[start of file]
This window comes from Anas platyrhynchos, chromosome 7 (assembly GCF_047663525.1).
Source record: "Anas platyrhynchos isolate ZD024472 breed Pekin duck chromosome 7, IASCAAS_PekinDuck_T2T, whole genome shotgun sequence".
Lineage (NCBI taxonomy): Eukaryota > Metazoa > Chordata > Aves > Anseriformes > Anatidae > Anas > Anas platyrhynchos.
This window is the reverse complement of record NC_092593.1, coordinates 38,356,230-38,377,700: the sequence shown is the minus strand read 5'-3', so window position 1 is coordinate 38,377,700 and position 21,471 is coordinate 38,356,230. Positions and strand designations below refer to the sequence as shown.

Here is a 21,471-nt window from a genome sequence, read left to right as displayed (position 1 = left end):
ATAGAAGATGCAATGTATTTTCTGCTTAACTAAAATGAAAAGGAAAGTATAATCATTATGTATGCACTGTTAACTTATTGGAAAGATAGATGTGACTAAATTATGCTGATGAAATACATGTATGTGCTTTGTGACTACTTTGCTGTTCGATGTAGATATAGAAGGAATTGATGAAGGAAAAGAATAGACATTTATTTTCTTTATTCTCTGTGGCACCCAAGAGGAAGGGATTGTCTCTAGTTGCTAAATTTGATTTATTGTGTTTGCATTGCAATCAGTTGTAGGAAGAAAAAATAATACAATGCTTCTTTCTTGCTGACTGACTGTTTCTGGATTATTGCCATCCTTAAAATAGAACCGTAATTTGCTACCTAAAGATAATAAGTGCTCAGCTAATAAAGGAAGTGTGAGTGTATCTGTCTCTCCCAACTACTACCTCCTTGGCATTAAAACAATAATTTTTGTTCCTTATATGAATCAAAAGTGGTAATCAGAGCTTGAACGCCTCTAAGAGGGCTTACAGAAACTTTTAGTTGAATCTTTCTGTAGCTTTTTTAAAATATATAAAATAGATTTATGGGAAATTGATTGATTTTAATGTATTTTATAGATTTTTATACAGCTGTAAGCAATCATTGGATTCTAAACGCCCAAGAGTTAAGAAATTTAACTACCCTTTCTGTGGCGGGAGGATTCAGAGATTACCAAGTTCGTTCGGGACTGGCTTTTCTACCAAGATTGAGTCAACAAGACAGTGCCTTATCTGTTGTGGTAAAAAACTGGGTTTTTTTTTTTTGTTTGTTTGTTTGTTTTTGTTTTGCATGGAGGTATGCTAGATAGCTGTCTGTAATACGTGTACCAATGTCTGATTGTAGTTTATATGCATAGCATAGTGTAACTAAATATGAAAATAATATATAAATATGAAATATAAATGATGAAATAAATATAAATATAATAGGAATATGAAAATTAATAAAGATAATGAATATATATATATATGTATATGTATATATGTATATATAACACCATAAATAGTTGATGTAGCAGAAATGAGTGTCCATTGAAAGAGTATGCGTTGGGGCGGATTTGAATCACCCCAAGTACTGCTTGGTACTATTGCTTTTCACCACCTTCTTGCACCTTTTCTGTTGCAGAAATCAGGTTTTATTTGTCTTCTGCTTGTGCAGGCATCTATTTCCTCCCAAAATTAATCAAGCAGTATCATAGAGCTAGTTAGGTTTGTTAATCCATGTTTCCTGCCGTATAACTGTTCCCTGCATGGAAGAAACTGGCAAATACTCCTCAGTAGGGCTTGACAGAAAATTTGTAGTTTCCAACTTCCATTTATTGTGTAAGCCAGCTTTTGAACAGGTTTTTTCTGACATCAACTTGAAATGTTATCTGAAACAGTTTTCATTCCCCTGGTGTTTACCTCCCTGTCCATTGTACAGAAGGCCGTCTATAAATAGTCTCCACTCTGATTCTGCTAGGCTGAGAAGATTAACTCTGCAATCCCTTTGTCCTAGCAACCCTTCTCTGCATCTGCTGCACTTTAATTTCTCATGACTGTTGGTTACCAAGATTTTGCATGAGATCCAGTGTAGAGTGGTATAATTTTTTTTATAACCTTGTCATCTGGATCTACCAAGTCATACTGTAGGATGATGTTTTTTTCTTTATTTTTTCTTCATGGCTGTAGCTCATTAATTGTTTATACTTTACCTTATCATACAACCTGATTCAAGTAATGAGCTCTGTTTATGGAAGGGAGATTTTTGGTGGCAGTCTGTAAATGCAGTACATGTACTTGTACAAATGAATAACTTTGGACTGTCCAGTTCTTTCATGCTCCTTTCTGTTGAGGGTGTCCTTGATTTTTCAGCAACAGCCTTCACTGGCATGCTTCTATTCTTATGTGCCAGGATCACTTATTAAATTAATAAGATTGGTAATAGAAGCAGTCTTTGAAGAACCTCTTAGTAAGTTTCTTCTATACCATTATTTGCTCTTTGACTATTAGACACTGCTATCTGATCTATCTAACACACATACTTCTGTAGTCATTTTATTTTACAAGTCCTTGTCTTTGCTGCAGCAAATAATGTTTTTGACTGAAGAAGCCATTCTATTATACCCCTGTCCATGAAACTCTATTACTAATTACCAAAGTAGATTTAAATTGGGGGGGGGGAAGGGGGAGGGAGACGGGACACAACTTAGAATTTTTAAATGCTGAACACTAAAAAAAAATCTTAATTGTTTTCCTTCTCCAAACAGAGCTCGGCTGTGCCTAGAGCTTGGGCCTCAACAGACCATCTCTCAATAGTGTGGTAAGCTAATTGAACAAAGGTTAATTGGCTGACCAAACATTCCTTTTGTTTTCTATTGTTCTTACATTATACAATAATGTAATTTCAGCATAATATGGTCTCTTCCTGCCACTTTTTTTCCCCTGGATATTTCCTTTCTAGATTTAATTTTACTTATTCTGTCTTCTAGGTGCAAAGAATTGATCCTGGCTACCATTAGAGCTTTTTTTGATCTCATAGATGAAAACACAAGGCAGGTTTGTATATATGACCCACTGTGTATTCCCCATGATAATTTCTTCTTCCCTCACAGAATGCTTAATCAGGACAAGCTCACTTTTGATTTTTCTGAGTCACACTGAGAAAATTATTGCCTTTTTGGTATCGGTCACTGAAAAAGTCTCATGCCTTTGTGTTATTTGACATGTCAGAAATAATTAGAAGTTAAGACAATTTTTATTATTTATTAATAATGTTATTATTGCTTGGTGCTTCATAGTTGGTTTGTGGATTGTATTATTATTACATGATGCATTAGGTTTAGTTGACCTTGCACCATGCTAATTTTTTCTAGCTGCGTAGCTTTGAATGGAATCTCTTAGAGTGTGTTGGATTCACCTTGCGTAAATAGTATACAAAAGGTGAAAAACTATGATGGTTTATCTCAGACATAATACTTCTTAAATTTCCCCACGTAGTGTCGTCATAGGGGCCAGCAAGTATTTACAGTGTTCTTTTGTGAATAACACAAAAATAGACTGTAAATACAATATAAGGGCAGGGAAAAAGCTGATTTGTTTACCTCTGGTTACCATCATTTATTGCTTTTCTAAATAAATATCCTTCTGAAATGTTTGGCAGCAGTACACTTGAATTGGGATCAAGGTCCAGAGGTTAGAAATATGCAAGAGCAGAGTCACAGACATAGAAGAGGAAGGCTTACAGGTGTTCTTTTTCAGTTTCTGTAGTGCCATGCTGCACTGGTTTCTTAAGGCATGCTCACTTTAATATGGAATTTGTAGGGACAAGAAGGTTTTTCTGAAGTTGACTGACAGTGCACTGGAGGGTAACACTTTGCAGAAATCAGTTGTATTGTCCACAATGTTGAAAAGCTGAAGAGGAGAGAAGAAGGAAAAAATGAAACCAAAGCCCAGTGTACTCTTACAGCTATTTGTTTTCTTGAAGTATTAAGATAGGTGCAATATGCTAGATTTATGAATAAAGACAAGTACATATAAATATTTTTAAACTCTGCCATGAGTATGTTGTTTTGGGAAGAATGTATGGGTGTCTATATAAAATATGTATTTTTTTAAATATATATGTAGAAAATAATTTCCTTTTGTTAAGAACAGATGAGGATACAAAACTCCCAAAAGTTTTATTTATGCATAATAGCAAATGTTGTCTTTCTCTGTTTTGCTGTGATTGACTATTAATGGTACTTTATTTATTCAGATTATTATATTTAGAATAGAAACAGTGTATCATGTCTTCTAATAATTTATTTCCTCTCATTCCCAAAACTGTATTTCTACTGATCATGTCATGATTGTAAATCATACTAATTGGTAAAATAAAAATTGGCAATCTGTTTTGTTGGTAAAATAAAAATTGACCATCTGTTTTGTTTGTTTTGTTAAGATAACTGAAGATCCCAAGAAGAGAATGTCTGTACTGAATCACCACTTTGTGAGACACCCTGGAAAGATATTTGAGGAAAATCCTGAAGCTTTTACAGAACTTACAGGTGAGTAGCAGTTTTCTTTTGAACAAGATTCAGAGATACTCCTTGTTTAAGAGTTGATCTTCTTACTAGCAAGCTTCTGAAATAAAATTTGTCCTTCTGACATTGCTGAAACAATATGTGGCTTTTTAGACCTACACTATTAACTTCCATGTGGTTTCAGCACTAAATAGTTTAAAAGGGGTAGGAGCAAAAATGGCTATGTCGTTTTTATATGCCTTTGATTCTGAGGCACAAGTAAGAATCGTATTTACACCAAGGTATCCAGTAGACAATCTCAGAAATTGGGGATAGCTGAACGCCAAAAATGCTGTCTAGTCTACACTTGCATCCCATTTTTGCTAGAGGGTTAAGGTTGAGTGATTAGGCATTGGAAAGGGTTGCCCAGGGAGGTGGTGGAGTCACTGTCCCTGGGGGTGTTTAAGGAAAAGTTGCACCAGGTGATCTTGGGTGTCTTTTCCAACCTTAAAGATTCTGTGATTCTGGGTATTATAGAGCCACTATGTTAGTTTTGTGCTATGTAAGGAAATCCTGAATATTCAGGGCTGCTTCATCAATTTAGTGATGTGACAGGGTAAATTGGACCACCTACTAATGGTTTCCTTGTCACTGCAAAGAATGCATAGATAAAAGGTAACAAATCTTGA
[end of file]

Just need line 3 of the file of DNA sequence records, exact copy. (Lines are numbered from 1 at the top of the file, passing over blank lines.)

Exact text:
Lineage (NCBI taxonomy): Eukaryota > Metazoa > Chordata > Aves > Anseriformes > Anatidae > Anas > Anas platyrhynchos.